THE SOCIAL VALUE OF HIGHER EDUCA5ION
A number of studies have shown a high correlation between higher education
and cultural and family values, and economic growth. According to Elchanan Cohn
and Terry Geske (1992), there is the tendency for more highly educated women to
spend more time with their children; these women tend to use this time to better
prepare their children for the future. Cohn and Geske (1992) report that
"college graduates appear to have a more optimistic view of their past and
future personal progress."
Public benefits of attending college include increased tax revenues, greater
workplace productivity, increased consumption, increased workforce flexibility,
and decreased reliance on government financial support (Institute for Higher
Education Policy, 1998).
COLLEGE ATTENDANCE VERSUS COLLEGE COMPLETION
report, College for All? Is There Too Much Emphasis on Getting a 4-Year College
Degree? Boesel and Fredland estimate that around 600,000 students leave 4-year
colleges annually without graduating. These noncompleters earn less than college
graduates because they get fewer years of education. More surprising, they tend
to earn less than or the same amount as 2-year college students who have as much
education. Furthermore, 2-year college students show about the same gains in
tested cognitive skills for each year of attendance as 4-year college students.
Students at 4-year colleges also pay more in tuition and are more likely to have
student loan debts than 2-year students (Boesel and Fredland, 1999, p. viii).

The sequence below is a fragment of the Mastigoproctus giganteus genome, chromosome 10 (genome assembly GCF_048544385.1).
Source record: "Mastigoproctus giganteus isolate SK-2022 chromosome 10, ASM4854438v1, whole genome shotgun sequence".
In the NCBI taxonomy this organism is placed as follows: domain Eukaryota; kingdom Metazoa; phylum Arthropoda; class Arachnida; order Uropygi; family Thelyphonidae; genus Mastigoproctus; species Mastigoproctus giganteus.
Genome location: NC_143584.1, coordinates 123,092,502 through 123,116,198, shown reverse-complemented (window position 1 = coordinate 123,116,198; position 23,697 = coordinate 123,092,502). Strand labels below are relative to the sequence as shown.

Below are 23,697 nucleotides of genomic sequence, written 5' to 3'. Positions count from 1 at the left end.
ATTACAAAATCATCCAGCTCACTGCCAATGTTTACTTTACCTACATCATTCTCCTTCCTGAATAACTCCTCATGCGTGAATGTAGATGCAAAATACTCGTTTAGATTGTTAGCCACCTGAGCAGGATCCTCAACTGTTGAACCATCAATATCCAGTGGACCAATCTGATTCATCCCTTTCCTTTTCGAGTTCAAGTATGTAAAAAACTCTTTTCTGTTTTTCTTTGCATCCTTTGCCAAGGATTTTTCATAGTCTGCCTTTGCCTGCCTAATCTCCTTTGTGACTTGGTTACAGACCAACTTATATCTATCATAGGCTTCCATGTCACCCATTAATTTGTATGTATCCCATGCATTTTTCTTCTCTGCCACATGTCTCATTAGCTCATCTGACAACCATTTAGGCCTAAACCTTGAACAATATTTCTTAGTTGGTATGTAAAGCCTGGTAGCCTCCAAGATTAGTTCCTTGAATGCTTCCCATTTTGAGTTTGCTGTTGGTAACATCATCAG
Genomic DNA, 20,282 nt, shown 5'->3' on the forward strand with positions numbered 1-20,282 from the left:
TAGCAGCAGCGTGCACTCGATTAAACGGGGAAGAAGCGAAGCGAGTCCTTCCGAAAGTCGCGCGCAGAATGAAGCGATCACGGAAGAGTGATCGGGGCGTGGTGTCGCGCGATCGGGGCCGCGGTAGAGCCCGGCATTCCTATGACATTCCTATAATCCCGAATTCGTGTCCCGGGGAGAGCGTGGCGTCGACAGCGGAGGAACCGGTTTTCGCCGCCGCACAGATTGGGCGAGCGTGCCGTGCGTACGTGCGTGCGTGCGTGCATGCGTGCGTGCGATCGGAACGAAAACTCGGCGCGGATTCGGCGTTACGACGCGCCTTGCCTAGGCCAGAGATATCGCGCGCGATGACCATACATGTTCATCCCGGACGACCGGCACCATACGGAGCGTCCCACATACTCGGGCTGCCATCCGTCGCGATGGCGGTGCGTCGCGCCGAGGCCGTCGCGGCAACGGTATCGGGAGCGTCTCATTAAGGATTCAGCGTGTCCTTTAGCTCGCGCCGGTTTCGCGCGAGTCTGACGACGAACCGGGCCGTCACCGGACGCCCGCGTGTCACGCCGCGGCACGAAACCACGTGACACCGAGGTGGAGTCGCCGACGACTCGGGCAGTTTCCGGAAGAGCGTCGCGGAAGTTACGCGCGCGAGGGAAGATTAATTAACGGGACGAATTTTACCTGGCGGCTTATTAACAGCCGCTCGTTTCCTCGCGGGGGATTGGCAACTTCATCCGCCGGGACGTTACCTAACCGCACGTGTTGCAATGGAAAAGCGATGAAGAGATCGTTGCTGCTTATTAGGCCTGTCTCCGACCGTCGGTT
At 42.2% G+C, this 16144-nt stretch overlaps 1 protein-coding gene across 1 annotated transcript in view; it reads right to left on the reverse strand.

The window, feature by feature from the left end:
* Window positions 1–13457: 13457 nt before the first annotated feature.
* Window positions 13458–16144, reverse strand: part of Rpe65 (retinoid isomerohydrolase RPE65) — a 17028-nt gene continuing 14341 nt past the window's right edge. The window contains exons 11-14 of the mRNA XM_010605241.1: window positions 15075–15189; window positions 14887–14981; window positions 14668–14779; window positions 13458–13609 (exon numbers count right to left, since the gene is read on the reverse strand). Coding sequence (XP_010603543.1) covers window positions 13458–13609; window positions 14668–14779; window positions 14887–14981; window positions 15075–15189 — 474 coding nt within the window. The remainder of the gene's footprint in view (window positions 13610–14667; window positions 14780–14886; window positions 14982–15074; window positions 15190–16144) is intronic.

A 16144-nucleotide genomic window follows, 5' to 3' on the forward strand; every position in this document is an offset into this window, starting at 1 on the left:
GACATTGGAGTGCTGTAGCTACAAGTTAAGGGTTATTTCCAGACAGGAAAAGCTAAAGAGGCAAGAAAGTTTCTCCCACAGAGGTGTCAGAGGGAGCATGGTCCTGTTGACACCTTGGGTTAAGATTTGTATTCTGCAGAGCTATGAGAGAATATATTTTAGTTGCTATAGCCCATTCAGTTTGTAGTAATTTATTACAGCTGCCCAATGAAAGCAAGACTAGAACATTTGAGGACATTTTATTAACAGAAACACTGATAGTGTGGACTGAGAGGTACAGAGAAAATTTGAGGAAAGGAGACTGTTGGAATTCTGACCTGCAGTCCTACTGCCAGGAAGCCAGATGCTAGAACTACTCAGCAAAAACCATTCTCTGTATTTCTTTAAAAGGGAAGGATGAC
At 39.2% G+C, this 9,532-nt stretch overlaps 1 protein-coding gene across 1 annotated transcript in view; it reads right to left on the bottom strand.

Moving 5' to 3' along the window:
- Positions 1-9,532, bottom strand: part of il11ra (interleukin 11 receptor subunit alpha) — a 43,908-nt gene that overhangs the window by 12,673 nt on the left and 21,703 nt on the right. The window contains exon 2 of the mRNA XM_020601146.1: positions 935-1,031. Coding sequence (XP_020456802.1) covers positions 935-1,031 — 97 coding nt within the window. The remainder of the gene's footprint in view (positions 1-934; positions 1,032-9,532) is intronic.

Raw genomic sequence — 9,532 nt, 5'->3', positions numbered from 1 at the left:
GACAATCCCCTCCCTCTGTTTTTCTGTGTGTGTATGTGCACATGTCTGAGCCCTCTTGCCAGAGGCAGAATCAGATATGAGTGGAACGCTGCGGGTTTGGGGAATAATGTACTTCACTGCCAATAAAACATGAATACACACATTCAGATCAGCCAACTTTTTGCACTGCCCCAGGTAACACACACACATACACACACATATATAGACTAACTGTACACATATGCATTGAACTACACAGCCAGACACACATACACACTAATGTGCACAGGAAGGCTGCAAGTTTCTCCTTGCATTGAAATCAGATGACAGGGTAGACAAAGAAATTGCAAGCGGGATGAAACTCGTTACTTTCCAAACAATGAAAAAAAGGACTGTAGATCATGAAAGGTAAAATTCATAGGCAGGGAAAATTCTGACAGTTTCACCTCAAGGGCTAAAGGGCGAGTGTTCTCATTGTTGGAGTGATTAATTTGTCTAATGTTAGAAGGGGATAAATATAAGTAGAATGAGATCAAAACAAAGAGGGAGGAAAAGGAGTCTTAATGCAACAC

The authors conclude that high school graduates of modest ability or uncertain
motivation-factors that increase their chances of leaving college before
graduation-would be well-advised to consider attending 2-year, instead of
4-year, colleges. If they did, they would probably realize the same earnings and
cognitive skill gains at lower cost and with less debt. In order to maximize the
return on their time and monetary investment, students who do choose to enroll
in 4-year colleges should do everything in their power to graduate. (Boesel and
Fredland, 1999, p.ix).
While it is clear that investment in a college
degree, especially for those students in the lowest income brackets, is a
financial burden, the long-term benefits to individuals as well as to society at
large, appear to far outweigh the costs.
Boesel, D., & Fredland, E. (1999). College
for all? Is there too much emphasis on getting a 4-year college degree?
Washington, DC: U.S. Department of Education, Office of Educational Research and
Improvement, National Library of Education.
Cohn, E., & Geske, T.G. (1992). Private Nonmonetary Returns to Investment
in Higher Education. In Becker, W. & Lewis, D. The Economics of American
Higher Education. Boston, MA: Kluwer Academic Publishers.
Day, J.C., & Newburger, E.C. (2002). The Big Payoff: Educational
Attainment and Synthetic Estimates of Work-Life Earnings. (Current Population
Reports, Special Studies, P23-210). Washington, DC: Commerce Dept., Economics
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The College Board. (2001). Trends in Student Aid 2001. New York: The College
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Higher Education Costs, Pricing, and Productivity. Washington, DC: Author.
Rowley, L.L., & Hurtado, S. (2002). The Non-Monetary Benefits of an
Undergraduate Education. University of Michigan: Center for the Study of Higher
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Schultz, T.W. (1961). Investment in Human Capital. American Economic Review,
U.S. Department of Education (2001). Digest of Education Statistics 2001.
U.S. Department of Education (2000). Think College Early: Average College
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Wolfe, B.L. (1994). External Benefits of Education. International